Stoker acknowledges that times are changing and so as the norms thatthe society holds. The New Woman is clear of what she wants, deservesand would do anything in her power to get it. Mina is represented asa replica of the two traits Stoker discusses here. Lucy is seen tohave a rigid mindset, and she represents a former Victorian woman whois unable to change as time goes and therefore, she is forced toabandon that trait (Dowling, 45).

Lucy’s character could be traced back to her upbringing because sheis raised by a single mother. She partially grows up knowing that afather is a sole provider and protector in the family. However, thisis short-lived because her father dies. As she grows up, she doesn’tsee a father figure around her, and her mother fails to play bothroles in her life because she finds it difficult to fit into the newrole(Craft, 51). She doesn’t see the danger that lurks behind afterher daughter is attacked by Dracula portraying utter ignorance andalso Lucy’s strange behavior around her male friends to be suitors.The fact that the society did not give women the right to knowledgeor information prevents Lucy’s mother to inquire about herdaughter’s illness from the male doctor. She also deals with herhealth issues limiting her from watching and protecting Lucy at homeor in the society.

The ignorance and lack of the mother’s protection make Lucy be avictim of the minor mistakes she makes in life, therefore, making thesociety see her as the New Woman(Dowling, 445). The aspect ofeducation is very important for any Victorian woman as depicted byStoker in this novel. A woman should be educated on how to keep hermarriage, morally acceptable behavior, child care and housekeepingincluding what the society expects from any woman. Lucy’s motherfails to nature this characteristic in her daughter, leaving her tolearn them herself in Etiquette School. Mina becomes close with Lucy,and she ends up relying on advice and guidance something she missesher mother.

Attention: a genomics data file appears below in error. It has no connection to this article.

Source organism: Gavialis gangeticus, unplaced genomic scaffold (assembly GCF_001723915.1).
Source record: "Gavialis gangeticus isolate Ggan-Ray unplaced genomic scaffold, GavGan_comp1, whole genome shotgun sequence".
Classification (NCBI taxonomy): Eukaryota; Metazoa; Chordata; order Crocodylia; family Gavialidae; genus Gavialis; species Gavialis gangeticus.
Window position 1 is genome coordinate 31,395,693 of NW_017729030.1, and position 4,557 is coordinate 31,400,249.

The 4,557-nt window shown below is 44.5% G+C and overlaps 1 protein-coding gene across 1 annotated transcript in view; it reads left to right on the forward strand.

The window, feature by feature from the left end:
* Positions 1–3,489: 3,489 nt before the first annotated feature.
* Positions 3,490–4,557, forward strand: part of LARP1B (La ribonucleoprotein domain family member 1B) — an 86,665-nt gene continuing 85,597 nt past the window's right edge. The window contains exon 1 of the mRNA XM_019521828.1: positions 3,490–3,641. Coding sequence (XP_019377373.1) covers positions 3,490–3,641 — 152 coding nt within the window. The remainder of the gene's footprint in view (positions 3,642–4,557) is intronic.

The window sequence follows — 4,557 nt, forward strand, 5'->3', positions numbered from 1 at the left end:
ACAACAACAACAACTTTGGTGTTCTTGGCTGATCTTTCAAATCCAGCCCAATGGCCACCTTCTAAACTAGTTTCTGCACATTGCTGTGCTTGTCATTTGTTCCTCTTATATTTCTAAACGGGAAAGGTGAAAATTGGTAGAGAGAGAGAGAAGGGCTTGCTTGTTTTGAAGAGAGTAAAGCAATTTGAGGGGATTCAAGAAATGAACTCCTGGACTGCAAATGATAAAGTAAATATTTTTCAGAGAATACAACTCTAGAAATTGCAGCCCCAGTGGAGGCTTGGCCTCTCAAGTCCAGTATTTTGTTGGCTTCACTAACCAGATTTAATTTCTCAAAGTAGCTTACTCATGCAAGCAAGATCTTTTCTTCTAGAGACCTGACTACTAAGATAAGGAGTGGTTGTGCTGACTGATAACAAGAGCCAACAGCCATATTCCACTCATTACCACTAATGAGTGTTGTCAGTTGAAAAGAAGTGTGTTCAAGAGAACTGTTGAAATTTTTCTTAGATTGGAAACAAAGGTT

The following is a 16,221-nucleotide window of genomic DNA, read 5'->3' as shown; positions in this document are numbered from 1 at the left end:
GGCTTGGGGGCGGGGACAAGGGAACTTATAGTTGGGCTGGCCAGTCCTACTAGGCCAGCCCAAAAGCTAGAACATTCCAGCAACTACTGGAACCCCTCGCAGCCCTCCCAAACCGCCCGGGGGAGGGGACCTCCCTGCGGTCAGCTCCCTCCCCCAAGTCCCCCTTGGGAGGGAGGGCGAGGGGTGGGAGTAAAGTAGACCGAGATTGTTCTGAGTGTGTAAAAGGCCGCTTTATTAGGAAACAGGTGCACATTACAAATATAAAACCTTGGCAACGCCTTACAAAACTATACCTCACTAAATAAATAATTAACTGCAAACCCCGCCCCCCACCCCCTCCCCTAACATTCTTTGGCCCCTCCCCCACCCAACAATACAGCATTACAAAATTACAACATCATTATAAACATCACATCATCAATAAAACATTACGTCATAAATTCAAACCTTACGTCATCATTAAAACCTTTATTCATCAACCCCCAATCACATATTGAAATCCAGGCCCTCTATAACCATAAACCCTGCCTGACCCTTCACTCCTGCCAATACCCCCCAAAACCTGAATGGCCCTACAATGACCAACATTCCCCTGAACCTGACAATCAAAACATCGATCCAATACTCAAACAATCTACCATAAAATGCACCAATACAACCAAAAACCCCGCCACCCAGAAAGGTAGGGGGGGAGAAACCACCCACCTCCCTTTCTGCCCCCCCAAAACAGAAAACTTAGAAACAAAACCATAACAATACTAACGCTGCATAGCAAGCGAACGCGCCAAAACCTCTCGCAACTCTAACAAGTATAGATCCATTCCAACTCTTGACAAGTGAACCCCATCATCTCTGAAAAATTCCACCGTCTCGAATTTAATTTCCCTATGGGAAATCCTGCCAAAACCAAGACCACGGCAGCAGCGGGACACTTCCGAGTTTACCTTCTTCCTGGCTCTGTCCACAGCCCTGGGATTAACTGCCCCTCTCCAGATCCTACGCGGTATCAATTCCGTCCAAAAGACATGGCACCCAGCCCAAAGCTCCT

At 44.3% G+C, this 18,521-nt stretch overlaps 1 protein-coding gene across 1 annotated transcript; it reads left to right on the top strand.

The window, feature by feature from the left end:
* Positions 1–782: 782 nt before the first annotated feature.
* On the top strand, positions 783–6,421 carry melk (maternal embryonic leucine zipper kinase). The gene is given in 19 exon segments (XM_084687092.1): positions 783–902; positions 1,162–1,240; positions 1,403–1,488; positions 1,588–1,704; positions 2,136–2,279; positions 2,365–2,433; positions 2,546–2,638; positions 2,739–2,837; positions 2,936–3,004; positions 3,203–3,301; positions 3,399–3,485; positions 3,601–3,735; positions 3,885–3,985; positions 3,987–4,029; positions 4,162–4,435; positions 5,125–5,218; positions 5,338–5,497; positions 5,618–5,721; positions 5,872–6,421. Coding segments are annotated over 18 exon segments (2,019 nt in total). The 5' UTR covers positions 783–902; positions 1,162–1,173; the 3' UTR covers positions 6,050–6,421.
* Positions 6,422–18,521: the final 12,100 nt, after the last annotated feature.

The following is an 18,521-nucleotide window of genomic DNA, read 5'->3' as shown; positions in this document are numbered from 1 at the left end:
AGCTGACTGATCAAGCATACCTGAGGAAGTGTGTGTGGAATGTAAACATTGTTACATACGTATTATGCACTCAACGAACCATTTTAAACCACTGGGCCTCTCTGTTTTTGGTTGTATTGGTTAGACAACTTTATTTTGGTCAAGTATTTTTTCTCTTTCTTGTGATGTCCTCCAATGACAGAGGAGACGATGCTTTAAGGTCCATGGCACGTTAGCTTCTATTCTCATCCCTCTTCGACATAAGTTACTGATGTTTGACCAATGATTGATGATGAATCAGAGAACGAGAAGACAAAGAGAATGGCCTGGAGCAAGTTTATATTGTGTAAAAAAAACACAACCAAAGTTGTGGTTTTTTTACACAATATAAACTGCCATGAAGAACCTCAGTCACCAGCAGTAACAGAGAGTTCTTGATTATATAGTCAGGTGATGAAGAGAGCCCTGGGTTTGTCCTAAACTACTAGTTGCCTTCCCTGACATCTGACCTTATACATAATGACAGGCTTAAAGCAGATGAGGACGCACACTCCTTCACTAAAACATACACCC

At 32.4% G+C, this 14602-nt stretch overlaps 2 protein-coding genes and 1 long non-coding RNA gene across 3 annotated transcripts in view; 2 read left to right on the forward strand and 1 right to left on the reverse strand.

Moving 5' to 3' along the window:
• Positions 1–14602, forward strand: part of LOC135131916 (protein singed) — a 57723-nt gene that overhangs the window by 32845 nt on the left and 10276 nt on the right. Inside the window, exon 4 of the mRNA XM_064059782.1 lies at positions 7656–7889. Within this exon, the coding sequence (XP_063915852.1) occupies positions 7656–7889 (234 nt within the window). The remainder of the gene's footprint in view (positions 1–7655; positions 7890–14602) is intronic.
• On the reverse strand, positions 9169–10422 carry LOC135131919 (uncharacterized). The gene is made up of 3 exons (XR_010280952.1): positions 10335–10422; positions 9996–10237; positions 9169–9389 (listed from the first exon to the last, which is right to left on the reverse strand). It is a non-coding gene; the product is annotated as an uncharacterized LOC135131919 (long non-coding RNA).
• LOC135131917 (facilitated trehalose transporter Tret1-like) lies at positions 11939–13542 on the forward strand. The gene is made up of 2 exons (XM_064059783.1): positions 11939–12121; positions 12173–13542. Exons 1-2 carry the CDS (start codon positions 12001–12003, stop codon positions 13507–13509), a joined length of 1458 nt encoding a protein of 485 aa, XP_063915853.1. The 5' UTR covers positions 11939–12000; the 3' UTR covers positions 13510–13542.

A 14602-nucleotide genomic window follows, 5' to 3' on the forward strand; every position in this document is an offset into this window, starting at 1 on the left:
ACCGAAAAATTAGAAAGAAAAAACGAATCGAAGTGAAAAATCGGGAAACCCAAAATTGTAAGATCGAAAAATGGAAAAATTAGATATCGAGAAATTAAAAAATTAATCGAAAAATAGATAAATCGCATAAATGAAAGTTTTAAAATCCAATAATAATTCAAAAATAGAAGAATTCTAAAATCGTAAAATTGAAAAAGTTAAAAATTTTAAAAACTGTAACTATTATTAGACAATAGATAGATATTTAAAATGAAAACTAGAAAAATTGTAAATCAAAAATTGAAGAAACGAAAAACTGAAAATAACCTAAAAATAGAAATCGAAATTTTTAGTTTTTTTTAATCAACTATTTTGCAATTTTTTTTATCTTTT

According to Morgan on page 16, the lack of a father figure also putsLucy at a disadvantage because she lacks the guidance that could leadher to find a suitable marriage partner, and also her mother’sneglect makes her do things that go against the established moralbehavior in the society. The sexual aspect of the New Woman isdisplayed in this circumstance by Lucy as a whore because she resistsfeminist’s efforts that set standards that behavior can bejudged(Lorrah, 33). Lucy treats all her suitors with respect, and sheintends no harm to any of them. Hence, she solves issues with allgood intentions in mind a quality which is socially wrong.

Considering her background, Lucy is a Victorian woman who desires tobe married and raise a family, however, she fails to recognize hersuitor’s feelings and at the same time she doesn’t intend to hurtthem because of lack of knowledge of how to handle relationships(Morgan, 17). The heartless trait being incorporated in her from theway she treats her suitors is seen as a trait only possessed by a NewWoman. Even when she becomes a vampire the heartless element is notportrayed by Lucy.

The New Woman desire to cause chaos and disorder among friends is nota character Lucy displays in this novel. She is seen as a woman whokeeps a distance from other people’s affairs including crossingpaths with people(Craft, 68). Mina and Lucy in the novel are seen aswomen who like order in the society.

In conclusion, Stoker tries to display the Concept of the New Womanusing the smallest details that cannot be seen as a major issue inthe society. He tries to put out the fact that even the minutecharacters that people display in the society can end up costing themmuch more than just destruction of morals and social ties. It goesbeyond the state one is, but it can end up affecting even the futuregenerations.

Work cited

Campbell, Karlyn Kohrs. Inventing Women: From Amaterasu toVirginia Woolf.Women’s Studies in Communication 31.2 (1998):111-26.

Case, Alison. Tasting the Original Apple: Gender and the Strugglefor Narrative Authority in Dracula.Narrative 1.3 (1993): 223-243.JSTOR.

Craft, Christopher. ‘Kiss Me With Those Red Lips’: Gender andInversion in Bram Stoker’s Dracula. Bram Stoker’s Dracula.Ed. Harold Bloom. Philadelphia: Chelsea House Publishers, 2003.39-69. Print.

Dowling, Linda. The Decadent and the New Woman in the 1890s.Nineteenth-Century Fiction 33.4 (1979): 434-453. JSTOR.

Lorrah, Jean. Dracula Meets the New Woman. The Blood Is the Life:Vampires in Literature. Ed. Leonard G. Heldreth and Mary Pharr.Bowling Green: Bowling Green State University Popular Press, 1999.31-42. Print.

Morgan-Dockrell, C. Is the New Woman a Myth? The New Woman.Ed. Juliet Gardiner. London: Collins &amp Brown Ltd, 1993. 16-19.Print

Stoker, Bram.&nbspDrácula. Miami: El Cid Editor, 2009.Print.